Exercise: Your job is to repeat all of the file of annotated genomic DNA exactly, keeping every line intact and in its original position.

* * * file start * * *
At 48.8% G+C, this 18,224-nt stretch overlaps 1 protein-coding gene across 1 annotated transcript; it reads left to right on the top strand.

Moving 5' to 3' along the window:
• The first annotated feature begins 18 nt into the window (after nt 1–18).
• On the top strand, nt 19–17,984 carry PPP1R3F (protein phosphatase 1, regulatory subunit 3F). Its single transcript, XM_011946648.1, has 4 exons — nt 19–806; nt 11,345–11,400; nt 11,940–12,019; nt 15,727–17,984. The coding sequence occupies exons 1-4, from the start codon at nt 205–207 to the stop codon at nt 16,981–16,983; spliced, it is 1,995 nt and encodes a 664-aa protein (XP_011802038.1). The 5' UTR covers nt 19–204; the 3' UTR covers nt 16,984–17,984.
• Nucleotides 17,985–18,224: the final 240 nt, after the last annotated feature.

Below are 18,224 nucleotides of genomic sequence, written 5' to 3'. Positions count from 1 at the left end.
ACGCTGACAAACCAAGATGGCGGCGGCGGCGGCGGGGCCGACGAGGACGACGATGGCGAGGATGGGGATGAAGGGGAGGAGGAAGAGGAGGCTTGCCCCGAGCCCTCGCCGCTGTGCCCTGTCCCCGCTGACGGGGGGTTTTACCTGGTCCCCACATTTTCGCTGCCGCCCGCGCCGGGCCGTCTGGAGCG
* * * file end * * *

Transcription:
At 48.8% G+C, this 18,224-nt stretch overlaps 1 protein-coding gene across 1 annotated transcript; it reads left to right on the top strand.

Moving 5' to 3' along the window:
• The first annotated feature begins 18 nt into the window (after nt 1–18).
• On the top strand, nt 19–17,984 carry PPP1R3F (protein phosphatase 1, regulatory subunit 3F). Its single transcript, XM_011946648.1, has 4 exons — nt 19–806; nt 11,345–11,400; nt 11,940–12,019; nt 15,727–17,984. The coding sequence occupies exons 1-4, from the start codon at nt 205–207 to the stop codon at nt 16,981–16,983; spliced, it is 1,995 nt and encodes a 664-aa protein (XP_011802038.1). The 5' UTR covers nt 19–204; the 3' UTR covers nt 16,984–17,984.
• Nucleotides 17,985–18,224: the final 240 nt, after the last annotated feature.

Below are 18,224 nucleotides of genomic sequence, written 5' to 3'. Positions count from 1 at the left end.
ACGCTGACAAACCAAGATGGCGGCGGCGGCGGCGGGGCCGACGAGGACGACGATGGCGAGGATGGGGATGAAGGGGAGGAGGAAGAGGAGGCTTGCCCCGAGCCCTCGCCGCTGTGCCCTGTCCCCGCTGACGGGGGGTTTTACCTGGTCCCCACATTTTCGCTGCCGCCCGCGCCGGGCCGTCTGGAGCG